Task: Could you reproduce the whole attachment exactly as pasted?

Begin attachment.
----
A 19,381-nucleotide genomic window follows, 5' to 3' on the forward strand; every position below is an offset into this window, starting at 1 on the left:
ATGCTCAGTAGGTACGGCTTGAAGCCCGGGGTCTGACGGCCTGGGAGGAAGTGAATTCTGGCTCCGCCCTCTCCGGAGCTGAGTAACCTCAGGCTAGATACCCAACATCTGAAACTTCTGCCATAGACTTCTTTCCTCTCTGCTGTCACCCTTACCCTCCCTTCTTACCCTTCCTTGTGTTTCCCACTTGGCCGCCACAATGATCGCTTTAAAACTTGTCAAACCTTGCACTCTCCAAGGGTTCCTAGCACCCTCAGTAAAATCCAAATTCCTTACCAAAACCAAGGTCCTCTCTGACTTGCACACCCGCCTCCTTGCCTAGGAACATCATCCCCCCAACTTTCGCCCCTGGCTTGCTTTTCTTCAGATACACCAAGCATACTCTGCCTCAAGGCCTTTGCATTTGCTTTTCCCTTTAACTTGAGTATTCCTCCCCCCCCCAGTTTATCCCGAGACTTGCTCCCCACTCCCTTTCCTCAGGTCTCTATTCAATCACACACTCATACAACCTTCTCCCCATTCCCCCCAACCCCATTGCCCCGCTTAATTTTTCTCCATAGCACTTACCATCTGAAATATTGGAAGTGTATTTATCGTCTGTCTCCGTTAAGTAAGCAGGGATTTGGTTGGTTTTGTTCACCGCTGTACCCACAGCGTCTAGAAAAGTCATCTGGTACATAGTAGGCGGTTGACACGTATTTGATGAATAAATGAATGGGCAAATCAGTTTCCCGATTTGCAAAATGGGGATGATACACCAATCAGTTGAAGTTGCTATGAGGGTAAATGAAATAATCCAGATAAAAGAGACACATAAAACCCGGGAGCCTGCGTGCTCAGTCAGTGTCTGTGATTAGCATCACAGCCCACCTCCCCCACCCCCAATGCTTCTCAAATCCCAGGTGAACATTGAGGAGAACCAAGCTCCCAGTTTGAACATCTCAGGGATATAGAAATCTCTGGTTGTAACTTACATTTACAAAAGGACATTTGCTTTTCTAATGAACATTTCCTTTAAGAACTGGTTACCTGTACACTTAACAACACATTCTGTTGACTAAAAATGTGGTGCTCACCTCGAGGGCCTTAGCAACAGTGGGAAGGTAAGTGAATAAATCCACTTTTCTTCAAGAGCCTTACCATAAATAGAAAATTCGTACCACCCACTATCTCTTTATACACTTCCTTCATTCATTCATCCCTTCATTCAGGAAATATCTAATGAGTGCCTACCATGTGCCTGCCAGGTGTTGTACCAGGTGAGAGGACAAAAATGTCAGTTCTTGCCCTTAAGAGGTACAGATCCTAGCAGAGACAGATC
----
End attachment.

A 19,381-nucleotide genomic window follows, 5' to 3' on the forward strand; every position below is an offset into this window, starting at 1 on the left:
ATGCTCAGTAGGTACGGCTTGAAGCCCGGGGTCTGACGGCCTGGGAGGAAGTGAATTCTGGCTCCGCCCTCTCCGGAGCTGAGTAACCTCAGGCTAGATACCCAACATCTGAAACTTCTGCCATAGACTTCTTTCCTCTCTGCTGTCACCCTTACCCTCCCTTCTTACCCTTCCTTGTGTTTCCCACTTGGCCGCCACAATGATCGCTTTAAAACTTGTCAAACCTTGCACTCTCCAAGGGTTCCTAGCACCCTCAGTAAAATCCAAATTCCTTACCAAAACCAAGGTCCTCTCTGACTTGCACACCCGCCTCCTTGCCTAGGAACATCATCCCCCCAACTTTCGCCCCTGGCTTGCTTTTCTTCAGATACACCAAGCATACTCTGCCTCAAGGCCTTTGCATTTGCTTTTCCCTTTAACTTGAGTATTCCTCCCCCCCCCAGTTTATCCCGAGACTTGCTCCCCACTCCCTTTCCTCAGGTCTCTATTCAATCACACACTCATACAACCTTCTCCCCATTCCCCCCAACCCCATTGCCCCGCTTAATTTTTCTCCATAGCACTTACCATCTGAAATATTGGAAGTGTATTTATCGTCTGTCTCCGTTAAGTAAGCAGGGATTTGGTTGGTTTTGTTCACCGCTGTACCCACAGCGTCTAGAAAAGTCATCTGGTACATAGTAGGCGGTTGACACGTATTTGATGAATAAATGAATGGGCAAATCAGTTTCCCGATTTGCAAAATGGGGATGATACACCAATCAGTTGAAGTTGCTATGAGGGTAAATGAAATAATCCAGATAAAAGAGACACATAAAACCCGGGAGCCTGCGTGCTCAGTCAGTGTCTGTGATTAGCATCACAGCCCACCTCCCCCACCCCCAATGCTTCTCAAATCCCAGGTGAACATTGAGGAGAACCAAGCTCCCAGTTTGAACATCTCAGGGATATAGAAATCTCTGGTTGTAACTTACATTTACAAAAGGACATTTGCTTTTCTAATGAACATTTCCTTTAAGAACTGGTTACCTGTACACTTAACAACACATTCTGTTGACTAAAAATGTGGTGCTCACCTCGAGGGCCTTAGCAACAGTGGGAAGGTAAGTGAATAAATCCACTTTTCTTCAAGAGCCTTACCATAAATAGAAAATTCGTACCACCCACTATCTCTTTATACACTTCCTTCATTCATTCATCCCTTCATTCAGGAAATATCTAATGAGTGCCTACCATGTGCCTGCCAGGTGTTGTACCAGGTGAGAGGACAAAAATGTCAGTTCTTGCCCTTAAGAGGTACAGATCCTAGCAGAGACAGATC